coondoggie writes "An innovative project, called Autonomous Dynamic Analysis of Metaphor and Analogy, or ADAMA, aims to build a software system that can automatically analyze metaphorical speech in five different languages by analyzing huge quantities of online data got off the ground this week when the U.S. Army Research Laboratory awarded a $1.4 million contract to the team conducting the research. The research is backed by the US Intelligence Advanced Research Projects Activity (IARPA), which develops high-risk, reward research projects for the government, and is intended to build a repository of speech metaphors from American/English Iranian Farsi, Mexican Spanish and Russian speakers. ADAMA could have immediate applications in forensics, intelligence analysis, business intelligence, sociological research and communication studies, researchers stated."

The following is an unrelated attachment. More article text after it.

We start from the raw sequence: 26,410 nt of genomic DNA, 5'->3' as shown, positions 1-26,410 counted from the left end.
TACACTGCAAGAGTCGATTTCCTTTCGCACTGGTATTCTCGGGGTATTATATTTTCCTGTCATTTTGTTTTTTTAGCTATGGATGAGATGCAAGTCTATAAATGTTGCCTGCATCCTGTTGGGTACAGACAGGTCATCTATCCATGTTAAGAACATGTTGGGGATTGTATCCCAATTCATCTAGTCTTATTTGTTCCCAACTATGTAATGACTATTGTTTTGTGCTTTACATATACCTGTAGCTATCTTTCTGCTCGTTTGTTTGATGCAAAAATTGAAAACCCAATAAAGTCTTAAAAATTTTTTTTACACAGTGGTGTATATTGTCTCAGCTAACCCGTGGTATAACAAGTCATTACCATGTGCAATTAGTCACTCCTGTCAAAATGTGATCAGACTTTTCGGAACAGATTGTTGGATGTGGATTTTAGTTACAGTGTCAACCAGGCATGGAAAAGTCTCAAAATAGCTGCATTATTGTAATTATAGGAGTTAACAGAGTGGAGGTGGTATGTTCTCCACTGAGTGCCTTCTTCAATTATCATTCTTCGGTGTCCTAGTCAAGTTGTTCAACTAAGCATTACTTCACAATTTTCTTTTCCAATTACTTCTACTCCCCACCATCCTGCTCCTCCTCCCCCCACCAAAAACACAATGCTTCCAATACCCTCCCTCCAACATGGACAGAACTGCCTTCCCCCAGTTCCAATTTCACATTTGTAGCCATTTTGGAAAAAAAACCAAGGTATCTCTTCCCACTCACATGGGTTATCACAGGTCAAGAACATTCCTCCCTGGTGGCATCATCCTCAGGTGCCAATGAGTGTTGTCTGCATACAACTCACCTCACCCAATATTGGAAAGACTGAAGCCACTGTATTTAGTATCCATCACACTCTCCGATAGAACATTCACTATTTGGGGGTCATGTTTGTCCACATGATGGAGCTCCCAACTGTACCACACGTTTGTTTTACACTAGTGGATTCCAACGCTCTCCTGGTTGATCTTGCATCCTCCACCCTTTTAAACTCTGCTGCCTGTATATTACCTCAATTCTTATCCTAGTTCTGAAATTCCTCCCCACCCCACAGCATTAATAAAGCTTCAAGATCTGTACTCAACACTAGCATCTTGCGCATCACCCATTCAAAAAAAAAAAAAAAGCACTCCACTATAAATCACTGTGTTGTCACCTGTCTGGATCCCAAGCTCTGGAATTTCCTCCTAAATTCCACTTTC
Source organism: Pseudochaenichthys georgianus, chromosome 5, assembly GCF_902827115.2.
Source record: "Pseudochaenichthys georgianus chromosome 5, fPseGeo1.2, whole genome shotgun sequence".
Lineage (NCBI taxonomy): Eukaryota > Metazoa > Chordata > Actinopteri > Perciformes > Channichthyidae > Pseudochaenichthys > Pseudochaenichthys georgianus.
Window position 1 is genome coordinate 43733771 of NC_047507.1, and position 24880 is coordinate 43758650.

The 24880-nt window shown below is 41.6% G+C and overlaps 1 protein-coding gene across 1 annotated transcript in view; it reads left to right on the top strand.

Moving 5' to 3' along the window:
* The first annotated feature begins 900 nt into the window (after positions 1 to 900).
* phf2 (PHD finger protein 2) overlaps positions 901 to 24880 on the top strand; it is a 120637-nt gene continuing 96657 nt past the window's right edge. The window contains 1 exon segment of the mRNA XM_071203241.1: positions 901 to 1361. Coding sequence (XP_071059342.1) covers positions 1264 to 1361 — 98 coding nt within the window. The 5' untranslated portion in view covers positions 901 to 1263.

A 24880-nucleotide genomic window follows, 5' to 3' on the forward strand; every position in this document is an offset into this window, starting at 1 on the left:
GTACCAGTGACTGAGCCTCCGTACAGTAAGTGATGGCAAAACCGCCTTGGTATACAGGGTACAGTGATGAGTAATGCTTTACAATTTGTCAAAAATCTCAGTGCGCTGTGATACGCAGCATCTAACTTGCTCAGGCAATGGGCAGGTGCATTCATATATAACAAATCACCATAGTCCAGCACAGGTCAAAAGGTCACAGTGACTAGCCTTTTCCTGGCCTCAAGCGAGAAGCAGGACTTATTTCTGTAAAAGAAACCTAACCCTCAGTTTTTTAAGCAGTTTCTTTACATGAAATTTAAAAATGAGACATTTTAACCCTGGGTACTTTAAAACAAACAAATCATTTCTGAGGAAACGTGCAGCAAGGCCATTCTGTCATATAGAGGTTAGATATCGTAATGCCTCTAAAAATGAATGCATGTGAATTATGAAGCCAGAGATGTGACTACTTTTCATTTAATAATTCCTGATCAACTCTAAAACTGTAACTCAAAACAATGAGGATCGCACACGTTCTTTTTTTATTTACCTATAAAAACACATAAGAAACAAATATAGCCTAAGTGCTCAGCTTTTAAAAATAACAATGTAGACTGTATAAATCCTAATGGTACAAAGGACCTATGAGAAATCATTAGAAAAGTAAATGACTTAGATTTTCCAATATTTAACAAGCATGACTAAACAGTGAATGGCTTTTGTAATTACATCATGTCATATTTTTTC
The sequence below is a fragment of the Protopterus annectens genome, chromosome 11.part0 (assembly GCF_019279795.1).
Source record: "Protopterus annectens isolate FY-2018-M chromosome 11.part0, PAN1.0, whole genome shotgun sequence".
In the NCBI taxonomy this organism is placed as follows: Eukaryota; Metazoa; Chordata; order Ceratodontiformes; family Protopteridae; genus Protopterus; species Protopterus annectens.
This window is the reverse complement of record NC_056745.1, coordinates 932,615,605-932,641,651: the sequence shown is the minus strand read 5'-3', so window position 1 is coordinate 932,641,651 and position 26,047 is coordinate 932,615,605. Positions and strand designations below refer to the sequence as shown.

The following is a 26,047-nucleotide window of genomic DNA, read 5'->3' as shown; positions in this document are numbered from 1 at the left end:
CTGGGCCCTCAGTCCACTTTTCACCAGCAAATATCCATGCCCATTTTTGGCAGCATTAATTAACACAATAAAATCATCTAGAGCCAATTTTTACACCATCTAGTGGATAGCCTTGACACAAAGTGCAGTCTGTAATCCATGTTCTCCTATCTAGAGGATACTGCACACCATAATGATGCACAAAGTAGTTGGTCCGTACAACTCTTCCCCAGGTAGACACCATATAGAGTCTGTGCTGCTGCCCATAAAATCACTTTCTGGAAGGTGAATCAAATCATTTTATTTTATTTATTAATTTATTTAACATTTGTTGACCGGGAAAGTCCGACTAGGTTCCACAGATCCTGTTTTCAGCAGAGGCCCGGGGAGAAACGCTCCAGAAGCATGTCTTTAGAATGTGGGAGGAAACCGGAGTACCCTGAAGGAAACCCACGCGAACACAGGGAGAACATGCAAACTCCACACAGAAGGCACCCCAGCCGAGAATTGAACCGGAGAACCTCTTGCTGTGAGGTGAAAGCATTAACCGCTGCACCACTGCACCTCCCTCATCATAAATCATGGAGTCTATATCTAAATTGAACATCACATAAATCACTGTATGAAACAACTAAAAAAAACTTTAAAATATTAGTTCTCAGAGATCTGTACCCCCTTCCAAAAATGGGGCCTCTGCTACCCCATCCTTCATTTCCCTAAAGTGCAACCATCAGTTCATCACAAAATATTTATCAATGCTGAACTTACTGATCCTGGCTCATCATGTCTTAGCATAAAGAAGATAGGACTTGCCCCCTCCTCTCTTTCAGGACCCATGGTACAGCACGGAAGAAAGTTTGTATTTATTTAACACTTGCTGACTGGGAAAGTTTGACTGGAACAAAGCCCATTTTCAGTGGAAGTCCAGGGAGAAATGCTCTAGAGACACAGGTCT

scibri writes with bits and pieces from the article: "From the early 1950s to the end of the cold war, nearly 250,000 animals were systematically irradiated in the Russian town of Ozersk. Fearful of a nuclear attack by the United States, the Soviet Union wanted to understand how radiation damages tissues and causes diseases such as cancer. Now, these archives have become important to a new generation of radiobiologists, who want to explore the effects of the extremely low doses of radiation — below 100 millisieverts — that people receive during medical procedures such as computed-tomography diagnostic scans, and by living close to the damaged Fukushima nuclear reactors in Japan."